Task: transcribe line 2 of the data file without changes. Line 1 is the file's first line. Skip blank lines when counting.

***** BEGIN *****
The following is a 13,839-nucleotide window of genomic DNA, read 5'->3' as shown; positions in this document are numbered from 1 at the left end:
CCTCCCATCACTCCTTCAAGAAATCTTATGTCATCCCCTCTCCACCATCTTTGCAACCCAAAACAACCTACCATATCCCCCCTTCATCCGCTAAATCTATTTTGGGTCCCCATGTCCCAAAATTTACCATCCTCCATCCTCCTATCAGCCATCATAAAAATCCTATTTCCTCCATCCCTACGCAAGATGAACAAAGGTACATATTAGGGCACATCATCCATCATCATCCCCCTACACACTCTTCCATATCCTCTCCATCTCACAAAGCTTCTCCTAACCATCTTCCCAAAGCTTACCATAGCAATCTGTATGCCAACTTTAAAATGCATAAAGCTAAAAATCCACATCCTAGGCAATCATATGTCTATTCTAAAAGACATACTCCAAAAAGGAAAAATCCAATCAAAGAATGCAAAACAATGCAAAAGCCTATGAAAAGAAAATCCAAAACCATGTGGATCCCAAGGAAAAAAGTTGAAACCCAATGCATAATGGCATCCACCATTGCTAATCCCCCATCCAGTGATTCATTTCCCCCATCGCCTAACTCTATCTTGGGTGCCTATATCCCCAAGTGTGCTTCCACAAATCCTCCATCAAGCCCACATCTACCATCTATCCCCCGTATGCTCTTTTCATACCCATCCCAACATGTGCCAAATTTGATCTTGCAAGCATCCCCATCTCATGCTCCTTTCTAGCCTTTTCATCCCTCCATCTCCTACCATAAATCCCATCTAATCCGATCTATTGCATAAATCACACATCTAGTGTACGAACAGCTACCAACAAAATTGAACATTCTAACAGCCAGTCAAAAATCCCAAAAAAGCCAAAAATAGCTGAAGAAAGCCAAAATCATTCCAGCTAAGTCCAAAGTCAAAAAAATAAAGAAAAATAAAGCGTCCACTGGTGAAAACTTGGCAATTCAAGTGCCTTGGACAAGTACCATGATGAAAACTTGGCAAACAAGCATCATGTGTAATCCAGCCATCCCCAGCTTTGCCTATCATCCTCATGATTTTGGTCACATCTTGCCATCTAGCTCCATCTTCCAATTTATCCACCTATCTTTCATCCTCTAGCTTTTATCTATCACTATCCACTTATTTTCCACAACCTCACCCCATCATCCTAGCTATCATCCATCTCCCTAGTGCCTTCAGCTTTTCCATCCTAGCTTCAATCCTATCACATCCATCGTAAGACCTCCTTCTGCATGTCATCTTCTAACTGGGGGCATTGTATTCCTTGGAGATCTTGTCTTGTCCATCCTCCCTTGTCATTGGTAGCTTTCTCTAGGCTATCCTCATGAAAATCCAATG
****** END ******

CCTCCCATCACTCCTTCAAGAAATCTTATGTCATCCCCTCTCCACCATCTTTGCAACCCAAAACAACCTACCATATCCCCCCTTCATCCGCTAAATCTATTTTGGGTCCCCATGTCCCAAAATTTACCATCCTCCATCCTCCTATCAGCCATCATAAAAATCCTATTTCCTCCATCCCTACGCAAGATGAACAAAGGTACATATTAGGGCACATCATCCATCATCATCCCCCTACACACTCTTCCATATCCTCTCCATCTCACAAAGCTTCTCCTAACCATCTTCCCAAAGCTTACCATAGCAATCTGTATGCCAACTTTAAAATGCATAAAGCTAAAAATCCACATCCTAGGCAATCATATGTCTATTCTAAAAGACATACTCCAAAAAGGAAAAATCCAATCAAAGAATGCAAAACAATGCAAAAGCCTATGAAAAGAAAATCCAAAACCATGTGGATCCCAAGGAAAAAAGTTGAAACCCAATGCATAATGGCATCCACCATTGCTAATCCCCCATCCAGTGATTCATTTCCCCCATCGCCTAACTCTATCTTGGGTGCCTATATCCCCAAGTGTGCTTCCACAAATCCTCCATCAAGCCCACATCTACCATCTATCCCCCGTATGCTCTTTTCATACCCATCCCAACATGTGCCAAATTTGATCTTGCAAGCATCCCCATCTCATGCTCCTTTCTAGCCTTTTCATCCCTCCATCTCCTACCATAAATCCCATCTAATCCGATCTATTGCATAAATCACACATCTAGTGTACGAACAGCTACCAACAAAATTGAACATTCTAACAGCCAGTCAAAAATCCCAAAAAAGCCAAAAATAGCTGAAGAAAGCCAAAATCATTCCAGCTAAGTCCAAAGTCAAAAAAATAAAGAAAAATAAAGCGTCCACTGGTGAAAACTTGGCAATTCAAGTGCCTTGGACAAGTACCATGATGAAAACTTGGCAAACAAGCATCATGTGTAATCCAGCCATCCCCAGCTTTGCCTATCATCCTCATGATTTTGGTCACATCTTGCCATCTAGCTCCATCTTCCAATTTATCCACCTATCTTTCATCCTCTAGCTTTTATCTATCACTATCCACTTATTTTCCACAACCTCACCCCATCATCCTAGCTATCATCCATCTCCCTAGTGCCTTCAGCTTTTCCATCCTAGCTTCAATCCTATCACATCCATCGTAAGACCTCCTTCTGCATGTCATCTTCTAACTGGGGGCATTGTATTCCTTGGAGATCTTGTCTTGTCCATCCTCCCTTGTCATTGGTAGCTTTCTCTAGGCTATCCTCATGAAAATCCAATG